Business ownership is the dream for many people across the U.S. and beyond, but far too often, people tend to get involved without knowing the full breadth of issues involved. Sometimes, this means not knowing your audience or a typical business issue. However, sometimes this also means exposing yourself legally to reprisal or ramifications. Here are some of the common examples of things that a small business owner may encounter legally.
What Do I Need To Look Out For?
Choosing A Legal Structure
It’s important when setting up your business to choose something that makes sense. This effects your personal liability and your taxes. Here are some common examples:
Sole proprietorship: This is when you own and run an unincorporated business by yourself and do not set up a legal entity. You have total control of the business and receive all of its profits, but you’ll also be responsible for all of its taxes and liabilities.
Partnership: A partnership is similar to a sole proprietorship in that owners are personally liable for obligations and debts. However, it exists between two or more individuals who share the profits and losses of the company.
C corporation: This type of corporation is viewed as an independent legal entity separate from its owners, who are considered shareholders. If shareholders of the corporation are sued, they are generally only liable for their investments in the company and not personal assets.
Limited liability company (LLC): An LLC is not taxed as a separate business entity, like corporations are. Instead, profits and losses of the business are passed through to each member of the LLC. Owners also have limited liability for business debts and obligations. Regulations vary by state, so you should check your local regulatory office if you are interested in starting an LLC. For further guidance, it may be a wise idea to seek the help of an attorney or a certified public accountant.
When an employee is dismissed, you need to be careful that they don’t have proper cause to say that the dismissal took place on grounds of discrimination or another murky legal area. If you terminate a non-performing employee, make sure he or she signs documents carefully drafted by an attorney upon termination to make the terms of dismissal crystal clear. A human resources department or equivalent of it is also important to make sure that you can prove that you hire or fire without regard to gender, ethnicity or age.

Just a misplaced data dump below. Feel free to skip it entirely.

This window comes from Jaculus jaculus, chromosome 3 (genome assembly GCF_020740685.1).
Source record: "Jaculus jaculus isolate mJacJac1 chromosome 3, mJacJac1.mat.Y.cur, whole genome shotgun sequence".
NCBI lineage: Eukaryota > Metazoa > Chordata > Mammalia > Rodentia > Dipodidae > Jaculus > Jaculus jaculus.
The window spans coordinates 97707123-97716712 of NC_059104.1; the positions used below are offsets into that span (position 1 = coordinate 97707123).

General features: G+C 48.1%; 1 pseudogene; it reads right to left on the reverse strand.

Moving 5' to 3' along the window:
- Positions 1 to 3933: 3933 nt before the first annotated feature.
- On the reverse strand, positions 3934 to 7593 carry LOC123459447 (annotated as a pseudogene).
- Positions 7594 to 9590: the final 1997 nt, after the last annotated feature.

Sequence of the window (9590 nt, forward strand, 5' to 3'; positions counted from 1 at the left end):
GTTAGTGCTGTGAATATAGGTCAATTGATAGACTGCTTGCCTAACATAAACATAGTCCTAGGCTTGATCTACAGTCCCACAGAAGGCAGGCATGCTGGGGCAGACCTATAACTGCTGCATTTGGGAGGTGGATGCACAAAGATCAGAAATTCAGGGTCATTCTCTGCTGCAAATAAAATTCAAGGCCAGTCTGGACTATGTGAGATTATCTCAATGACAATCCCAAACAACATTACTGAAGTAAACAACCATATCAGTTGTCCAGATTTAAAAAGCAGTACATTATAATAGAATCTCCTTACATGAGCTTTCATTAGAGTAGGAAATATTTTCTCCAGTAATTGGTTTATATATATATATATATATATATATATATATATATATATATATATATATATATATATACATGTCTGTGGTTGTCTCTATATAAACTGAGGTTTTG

Regulations are generally made for your own good, but this doesn’t change the fact that it can mean expenses that you don’t have. One example of regulations gone right is the Clean Air Act of 1990. This forces you to remove air pollutants, and your vehicles’ contribution to smog, gas and other chemicals that crush the ozone layer. Another example of compliance is advertising regulations.
It’s tempting to make your product sound good, but there’s a fine line before your claims are fraudulent. The Federal Trade Commission applies these regulations to both online and print advertising. In advertising, honesty is the best policy. This isn’t just to play things safe legally. Provide the service your customers expect; when they see that your business is “the real deal” your ads claimed, you’ll dramatically increase the number of lifetime customers who buy again and again. It is possible to do well while doing good.
What Do I Do?
In general, it’s good practice to prepare ahead when it comes to handling legal issues. This is best done by researching your industry of choice and knowing exactly what type of issues that you deal with. The previous examples are good general issues, but there will be business-specific issues like this you will encounter.
When legal issues get out of control, it is important to consult a skilled attorney. As you can see, many of these issues vary, but a common one is vehicular accidents, particularly if driving is an important component of your work or business. The people at Noll Law Office are experts in car accident law in Illinois, and make a great asset if you need help in this area. Whether you are in the midst of a legal challenge or just want to be prepared, doing your homework is one of the most important steps you can take as a business owner. This means not only knowing what you need to do to succeed, but how to handle obstacles in your way.